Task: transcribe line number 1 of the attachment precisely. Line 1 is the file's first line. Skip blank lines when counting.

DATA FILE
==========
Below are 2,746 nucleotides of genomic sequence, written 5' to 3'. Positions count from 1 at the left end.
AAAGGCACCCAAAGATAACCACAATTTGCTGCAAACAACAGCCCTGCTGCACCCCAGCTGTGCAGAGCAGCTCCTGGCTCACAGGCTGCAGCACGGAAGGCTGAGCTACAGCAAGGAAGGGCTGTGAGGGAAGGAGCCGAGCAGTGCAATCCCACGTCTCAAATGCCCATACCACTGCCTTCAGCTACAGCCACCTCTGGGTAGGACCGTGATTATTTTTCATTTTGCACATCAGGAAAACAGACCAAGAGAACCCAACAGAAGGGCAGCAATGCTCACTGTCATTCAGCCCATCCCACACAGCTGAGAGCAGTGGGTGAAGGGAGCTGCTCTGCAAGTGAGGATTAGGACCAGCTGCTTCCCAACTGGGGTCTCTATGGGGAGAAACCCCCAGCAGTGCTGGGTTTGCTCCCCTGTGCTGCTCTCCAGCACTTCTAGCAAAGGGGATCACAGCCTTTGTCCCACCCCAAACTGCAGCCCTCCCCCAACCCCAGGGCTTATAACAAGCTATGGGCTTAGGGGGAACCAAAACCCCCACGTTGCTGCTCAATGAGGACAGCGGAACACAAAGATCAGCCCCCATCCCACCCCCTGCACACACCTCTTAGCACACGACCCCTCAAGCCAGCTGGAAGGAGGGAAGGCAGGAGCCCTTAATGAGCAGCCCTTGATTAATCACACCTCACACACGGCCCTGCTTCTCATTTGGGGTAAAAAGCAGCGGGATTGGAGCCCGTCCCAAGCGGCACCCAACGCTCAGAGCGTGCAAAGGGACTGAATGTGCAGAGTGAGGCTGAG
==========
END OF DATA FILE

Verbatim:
Below are 2,746 nucleotides of genomic sequence, written 5' to 3'. Positions count from 1 at the left end.